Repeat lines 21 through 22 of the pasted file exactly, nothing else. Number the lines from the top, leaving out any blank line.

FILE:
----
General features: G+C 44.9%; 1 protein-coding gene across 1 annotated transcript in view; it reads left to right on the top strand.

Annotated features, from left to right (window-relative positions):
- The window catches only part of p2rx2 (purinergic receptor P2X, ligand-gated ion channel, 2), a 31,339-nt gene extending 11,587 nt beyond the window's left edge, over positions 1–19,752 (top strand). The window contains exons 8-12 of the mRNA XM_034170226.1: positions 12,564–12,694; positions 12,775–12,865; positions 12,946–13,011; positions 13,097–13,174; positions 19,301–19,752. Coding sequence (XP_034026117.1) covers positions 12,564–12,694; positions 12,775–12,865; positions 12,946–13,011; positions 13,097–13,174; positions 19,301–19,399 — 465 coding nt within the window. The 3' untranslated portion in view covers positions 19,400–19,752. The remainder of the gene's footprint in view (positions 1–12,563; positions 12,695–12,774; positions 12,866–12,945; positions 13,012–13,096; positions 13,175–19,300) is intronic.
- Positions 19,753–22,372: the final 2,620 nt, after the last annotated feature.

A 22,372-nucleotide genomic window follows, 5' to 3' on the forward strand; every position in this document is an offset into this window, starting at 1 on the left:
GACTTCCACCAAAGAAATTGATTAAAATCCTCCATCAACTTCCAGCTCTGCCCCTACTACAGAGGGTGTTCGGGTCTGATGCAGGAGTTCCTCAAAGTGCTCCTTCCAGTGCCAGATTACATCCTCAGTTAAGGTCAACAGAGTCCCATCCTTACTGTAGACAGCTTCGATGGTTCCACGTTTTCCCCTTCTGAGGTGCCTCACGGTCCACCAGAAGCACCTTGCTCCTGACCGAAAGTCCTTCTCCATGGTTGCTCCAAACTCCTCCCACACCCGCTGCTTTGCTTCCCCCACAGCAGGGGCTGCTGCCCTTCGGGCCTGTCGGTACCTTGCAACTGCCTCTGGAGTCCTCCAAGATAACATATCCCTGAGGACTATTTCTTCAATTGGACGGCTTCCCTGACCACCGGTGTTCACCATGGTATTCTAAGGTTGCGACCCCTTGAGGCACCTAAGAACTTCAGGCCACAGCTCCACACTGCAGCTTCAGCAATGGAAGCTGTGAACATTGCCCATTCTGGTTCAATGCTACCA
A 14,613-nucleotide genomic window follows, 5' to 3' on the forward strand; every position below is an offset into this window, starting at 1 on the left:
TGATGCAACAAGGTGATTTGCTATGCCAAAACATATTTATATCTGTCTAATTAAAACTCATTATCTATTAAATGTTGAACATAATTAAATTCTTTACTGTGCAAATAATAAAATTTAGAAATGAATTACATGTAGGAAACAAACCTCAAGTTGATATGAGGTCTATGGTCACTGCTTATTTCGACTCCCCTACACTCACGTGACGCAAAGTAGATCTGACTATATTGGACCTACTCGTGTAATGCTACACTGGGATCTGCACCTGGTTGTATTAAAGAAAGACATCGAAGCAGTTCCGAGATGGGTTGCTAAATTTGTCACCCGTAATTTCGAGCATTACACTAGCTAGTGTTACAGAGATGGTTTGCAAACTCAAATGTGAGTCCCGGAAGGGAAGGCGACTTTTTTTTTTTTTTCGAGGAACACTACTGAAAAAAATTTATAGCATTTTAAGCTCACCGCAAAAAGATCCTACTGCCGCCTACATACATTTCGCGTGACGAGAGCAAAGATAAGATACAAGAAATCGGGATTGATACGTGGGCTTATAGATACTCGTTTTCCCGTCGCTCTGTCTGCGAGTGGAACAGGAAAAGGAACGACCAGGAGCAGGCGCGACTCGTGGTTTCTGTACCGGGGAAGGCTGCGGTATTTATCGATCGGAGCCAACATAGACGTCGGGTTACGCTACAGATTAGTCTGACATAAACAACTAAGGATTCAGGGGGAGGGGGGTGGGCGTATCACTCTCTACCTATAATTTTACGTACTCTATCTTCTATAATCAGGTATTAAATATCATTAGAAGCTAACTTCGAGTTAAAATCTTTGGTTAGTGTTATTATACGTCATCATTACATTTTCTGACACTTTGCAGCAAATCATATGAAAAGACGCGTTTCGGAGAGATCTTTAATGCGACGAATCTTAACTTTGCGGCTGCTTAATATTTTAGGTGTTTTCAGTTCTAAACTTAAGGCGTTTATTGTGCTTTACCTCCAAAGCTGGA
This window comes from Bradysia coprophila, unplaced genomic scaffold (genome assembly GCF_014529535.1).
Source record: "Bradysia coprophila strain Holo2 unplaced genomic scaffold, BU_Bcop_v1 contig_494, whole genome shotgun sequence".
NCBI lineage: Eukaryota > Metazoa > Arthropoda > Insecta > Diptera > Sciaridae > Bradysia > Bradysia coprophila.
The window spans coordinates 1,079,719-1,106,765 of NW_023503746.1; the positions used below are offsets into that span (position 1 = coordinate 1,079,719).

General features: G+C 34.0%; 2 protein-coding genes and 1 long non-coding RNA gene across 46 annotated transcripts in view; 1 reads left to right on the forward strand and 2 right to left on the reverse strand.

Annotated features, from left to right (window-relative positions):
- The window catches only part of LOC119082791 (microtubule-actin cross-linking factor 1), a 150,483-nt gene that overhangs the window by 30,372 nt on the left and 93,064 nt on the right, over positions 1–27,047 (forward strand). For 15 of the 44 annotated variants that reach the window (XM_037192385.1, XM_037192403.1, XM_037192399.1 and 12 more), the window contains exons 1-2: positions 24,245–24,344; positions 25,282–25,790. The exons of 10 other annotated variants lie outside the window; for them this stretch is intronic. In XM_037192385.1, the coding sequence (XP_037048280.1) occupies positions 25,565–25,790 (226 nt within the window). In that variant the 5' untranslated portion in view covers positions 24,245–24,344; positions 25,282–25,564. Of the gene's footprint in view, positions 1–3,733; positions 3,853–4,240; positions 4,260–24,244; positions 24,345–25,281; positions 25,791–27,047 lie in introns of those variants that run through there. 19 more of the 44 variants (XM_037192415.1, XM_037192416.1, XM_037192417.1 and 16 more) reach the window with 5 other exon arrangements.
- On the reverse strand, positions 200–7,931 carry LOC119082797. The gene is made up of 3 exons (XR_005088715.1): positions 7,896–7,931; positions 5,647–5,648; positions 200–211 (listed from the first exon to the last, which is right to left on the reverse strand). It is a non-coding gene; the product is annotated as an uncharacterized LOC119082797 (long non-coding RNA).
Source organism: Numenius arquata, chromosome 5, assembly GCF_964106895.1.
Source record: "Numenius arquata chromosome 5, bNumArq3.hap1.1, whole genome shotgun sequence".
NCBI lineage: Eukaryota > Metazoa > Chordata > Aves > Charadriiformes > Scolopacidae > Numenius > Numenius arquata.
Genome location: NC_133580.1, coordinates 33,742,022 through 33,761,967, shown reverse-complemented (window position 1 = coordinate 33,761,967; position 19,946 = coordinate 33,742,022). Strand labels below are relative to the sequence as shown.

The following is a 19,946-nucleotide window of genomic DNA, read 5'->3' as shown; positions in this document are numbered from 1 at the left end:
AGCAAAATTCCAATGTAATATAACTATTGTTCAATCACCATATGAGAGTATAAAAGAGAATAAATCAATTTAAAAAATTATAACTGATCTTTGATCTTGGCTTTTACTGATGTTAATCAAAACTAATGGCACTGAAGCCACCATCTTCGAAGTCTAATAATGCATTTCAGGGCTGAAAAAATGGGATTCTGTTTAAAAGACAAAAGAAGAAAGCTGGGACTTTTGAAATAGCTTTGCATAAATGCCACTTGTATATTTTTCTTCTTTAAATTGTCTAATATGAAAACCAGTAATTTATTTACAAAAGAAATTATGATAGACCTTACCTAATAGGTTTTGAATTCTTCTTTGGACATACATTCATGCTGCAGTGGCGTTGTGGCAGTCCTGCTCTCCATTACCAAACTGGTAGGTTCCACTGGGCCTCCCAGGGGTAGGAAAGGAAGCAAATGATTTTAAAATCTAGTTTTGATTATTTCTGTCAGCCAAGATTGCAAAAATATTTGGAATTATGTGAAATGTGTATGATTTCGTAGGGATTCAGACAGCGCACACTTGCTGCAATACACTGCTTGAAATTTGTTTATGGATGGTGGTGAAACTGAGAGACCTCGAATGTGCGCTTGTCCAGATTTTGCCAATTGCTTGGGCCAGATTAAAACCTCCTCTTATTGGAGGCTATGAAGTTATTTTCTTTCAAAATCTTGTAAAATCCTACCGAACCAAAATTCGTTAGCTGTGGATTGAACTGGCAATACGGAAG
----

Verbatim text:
The following is a 19,946-nucleotide window of genomic DNA, read 5'->3' as shown; positions in this document are numbered from 1 at the left end:
AGCAAAATTCCAATGTAATATAACTATTGTTCAATCACCATATGAGAGTATAAAAGAGAATAAATCAATTTAAAAAATTATAACTGATCTTTGATCTTGGCTTTTACTGATGTTAATCAAAACTAATGGCACTGAAGCCACCATCTTCGAAGTCTAATAATGCATTTCAGGGCTGAAAAAATGGGATTCTGTTTAAAAGACAAAAGAAGAAAGCTGGGACTTTTGAAATAGCTTTGCATAAATGCCACTTGTATATTTTTCTTCTTTAAATTGTCTAATATGAAAACCAGTAATTTATTTACAAAAGAAATTATGATAGACCTTACCTAATAGGTTTTGAATTCTTCTTTGGACATACATTCATGCTGCAGTGGCGTTGTGGCAGTCCTGCTCTCCATTACCAAACTGGTAGGTTCCACTGGGCCTCCCAGGGGTAGGAAAGGAAGCAAATGATTTTAAAATCTAGTTTTGATTATTTCTGTCAGCCAAGATTGCAAAAATATTTGGAATTATGTGAAATGTGTATGATTTCGTAGGGATTCAGACAGCGCACACTTGCTGCAATACACTGCTTGAAATTTGTTTATGGATGGTGGTGAAACTGAGAGACCTCGAATGTGCGCTTGTCCAGATTTTGCCAATTGCTTGGGCCAGATTAAAACCTCCTCTTATTGGAGGCTATGAAGTTATTTTCTTTCAAAATCTTGTAAAATCCTACCGAACCAAAATTCGTTAGCTGTGGATTGAACTGGCAATACGGAAG